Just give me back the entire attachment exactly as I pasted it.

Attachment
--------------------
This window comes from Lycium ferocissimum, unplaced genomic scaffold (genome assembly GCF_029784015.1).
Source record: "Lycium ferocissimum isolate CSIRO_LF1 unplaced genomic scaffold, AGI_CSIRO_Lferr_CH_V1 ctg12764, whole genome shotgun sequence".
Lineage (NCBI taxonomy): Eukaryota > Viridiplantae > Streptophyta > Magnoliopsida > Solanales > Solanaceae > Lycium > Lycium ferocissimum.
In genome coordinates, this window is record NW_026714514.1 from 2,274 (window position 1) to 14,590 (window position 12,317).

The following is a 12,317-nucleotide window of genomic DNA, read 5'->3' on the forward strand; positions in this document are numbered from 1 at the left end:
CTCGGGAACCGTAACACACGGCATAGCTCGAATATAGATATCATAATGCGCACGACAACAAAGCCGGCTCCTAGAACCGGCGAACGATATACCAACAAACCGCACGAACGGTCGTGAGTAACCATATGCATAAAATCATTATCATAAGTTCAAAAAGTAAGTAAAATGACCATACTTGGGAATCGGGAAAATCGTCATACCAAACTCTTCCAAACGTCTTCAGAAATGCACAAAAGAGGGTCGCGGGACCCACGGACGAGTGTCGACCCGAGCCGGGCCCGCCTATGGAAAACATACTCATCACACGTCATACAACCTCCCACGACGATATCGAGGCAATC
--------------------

This window comes from Lycium ferocissimum, unplaced genomic scaffold (genome assembly GCF_029784015.1).
Source record: "Lycium ferocissimum isolate CSIRO_LF1 unplaced genomic scaffold, AGI_CSIRO_Lferr_CH_V1 ctg12764, whole genome shotgun sequence".
Lineage (NCBI taxonomy): Eukaryota > Viridiplantae > Streptophyta > Magnoliopsida > Solanales > Solanaceae > Lycium > Lycium ferocissimum.
In genome coordinates, this window is record NW_026714514.1 from 2,274 (window position 1) to 14,590 (window position 12,317).

The following is a 12,317-nucleotide window of genomic DNA, read 5'->3' on the forward strand; positions in this document are numbered from 1 at the left end:
CTCGGGAACCGTAACACACGGCATAGCTCGAATATAGATATCATAATGCGCACGACAACAAAGCCGGCTCCTAGAACCGGCGAACGATATACCAACAAACCGCACGAACGGTCGTGAGTAACCATATGCATAAAATCATTATCATAAGTTCAAAAAGTAAGTAAAATGACCATACTTGGGAATCGGGAAAATCGTCATACCAAACTCTTCCAAACGTCTTCAGAAATGCACAAAAGAGGGTCGCGGGACCCACGGACGAGTGTCGACCCGAGCCGGGCCCGCCTATGGAAAACATACTCATCACACGTCATACAACCTCCCACGACGATATCGAGGCAATC